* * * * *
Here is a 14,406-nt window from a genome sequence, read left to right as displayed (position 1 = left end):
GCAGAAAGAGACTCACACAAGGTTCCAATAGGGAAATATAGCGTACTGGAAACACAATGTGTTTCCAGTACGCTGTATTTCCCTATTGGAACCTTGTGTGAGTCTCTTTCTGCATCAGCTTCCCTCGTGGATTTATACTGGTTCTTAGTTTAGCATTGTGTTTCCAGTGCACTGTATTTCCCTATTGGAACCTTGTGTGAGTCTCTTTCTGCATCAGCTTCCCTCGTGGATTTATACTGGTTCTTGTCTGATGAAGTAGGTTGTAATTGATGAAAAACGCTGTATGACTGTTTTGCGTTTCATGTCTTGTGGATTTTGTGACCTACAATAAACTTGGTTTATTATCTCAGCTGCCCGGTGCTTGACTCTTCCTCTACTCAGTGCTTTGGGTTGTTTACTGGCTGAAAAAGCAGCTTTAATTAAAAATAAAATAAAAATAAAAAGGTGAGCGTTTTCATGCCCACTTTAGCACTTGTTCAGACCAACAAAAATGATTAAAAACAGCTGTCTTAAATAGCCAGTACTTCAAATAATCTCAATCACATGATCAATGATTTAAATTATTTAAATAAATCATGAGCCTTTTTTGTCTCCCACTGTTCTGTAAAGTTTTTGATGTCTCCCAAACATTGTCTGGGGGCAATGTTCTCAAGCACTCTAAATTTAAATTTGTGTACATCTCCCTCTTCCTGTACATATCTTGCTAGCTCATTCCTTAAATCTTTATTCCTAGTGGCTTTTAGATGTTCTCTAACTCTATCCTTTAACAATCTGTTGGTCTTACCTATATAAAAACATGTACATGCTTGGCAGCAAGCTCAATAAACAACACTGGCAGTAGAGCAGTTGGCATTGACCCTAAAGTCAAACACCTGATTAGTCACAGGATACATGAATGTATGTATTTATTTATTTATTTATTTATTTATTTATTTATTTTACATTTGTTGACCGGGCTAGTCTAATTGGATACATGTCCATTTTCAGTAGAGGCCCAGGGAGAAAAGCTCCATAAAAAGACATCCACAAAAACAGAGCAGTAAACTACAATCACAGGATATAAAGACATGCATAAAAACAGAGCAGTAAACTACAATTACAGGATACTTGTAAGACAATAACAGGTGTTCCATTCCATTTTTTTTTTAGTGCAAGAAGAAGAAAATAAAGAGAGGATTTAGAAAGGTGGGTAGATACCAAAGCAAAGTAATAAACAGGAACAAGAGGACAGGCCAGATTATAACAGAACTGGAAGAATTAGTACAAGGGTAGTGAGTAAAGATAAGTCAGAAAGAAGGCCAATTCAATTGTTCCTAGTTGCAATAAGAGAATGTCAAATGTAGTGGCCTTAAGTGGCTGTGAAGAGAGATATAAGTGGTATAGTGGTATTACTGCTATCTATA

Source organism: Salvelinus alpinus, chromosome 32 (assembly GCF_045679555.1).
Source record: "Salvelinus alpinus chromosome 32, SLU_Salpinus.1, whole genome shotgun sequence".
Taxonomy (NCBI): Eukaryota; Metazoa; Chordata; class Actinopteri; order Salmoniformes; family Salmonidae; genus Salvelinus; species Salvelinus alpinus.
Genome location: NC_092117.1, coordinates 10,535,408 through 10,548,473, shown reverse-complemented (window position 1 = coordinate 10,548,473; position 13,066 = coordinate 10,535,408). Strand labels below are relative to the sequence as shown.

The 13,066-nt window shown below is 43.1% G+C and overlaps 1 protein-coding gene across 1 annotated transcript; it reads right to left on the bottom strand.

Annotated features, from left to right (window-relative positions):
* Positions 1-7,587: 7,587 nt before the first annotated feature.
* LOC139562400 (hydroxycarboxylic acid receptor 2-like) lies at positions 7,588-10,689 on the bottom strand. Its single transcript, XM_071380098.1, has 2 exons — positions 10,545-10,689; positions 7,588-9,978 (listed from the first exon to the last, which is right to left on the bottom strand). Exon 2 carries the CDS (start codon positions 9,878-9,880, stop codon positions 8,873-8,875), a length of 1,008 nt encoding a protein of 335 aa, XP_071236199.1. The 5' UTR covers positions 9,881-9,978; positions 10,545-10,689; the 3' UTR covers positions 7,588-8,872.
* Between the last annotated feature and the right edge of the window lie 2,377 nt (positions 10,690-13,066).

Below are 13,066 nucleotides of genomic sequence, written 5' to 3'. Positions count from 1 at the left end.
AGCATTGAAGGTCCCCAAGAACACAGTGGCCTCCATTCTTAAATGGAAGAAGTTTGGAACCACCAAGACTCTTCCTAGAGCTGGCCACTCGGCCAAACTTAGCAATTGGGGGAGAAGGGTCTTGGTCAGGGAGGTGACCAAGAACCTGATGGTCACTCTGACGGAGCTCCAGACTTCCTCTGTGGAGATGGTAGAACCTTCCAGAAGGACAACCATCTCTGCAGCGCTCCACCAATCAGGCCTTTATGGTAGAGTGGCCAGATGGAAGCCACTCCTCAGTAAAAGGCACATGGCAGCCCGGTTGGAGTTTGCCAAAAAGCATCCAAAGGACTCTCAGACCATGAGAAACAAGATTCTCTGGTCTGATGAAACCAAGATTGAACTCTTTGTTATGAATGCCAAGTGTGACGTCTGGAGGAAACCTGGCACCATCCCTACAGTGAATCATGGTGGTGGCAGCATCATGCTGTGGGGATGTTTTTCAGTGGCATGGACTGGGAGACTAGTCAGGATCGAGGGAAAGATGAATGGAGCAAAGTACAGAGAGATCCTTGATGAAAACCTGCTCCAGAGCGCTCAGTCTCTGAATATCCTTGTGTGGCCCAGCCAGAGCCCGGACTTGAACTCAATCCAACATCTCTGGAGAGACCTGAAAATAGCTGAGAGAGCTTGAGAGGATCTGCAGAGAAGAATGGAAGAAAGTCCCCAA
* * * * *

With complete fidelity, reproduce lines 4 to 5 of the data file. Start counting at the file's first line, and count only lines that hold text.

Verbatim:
Source record: "Salvelinus alpinus chromosome 32, SLU_Salpinus.1, whole genome shotgun sequence".
Taxonomy (NCBI): Eukaryota; Metazoa; Chordata; class Actinopteri; order Salmoniformes; family Salmonidae; genus Salvelinus; species Salvelinus alpinus.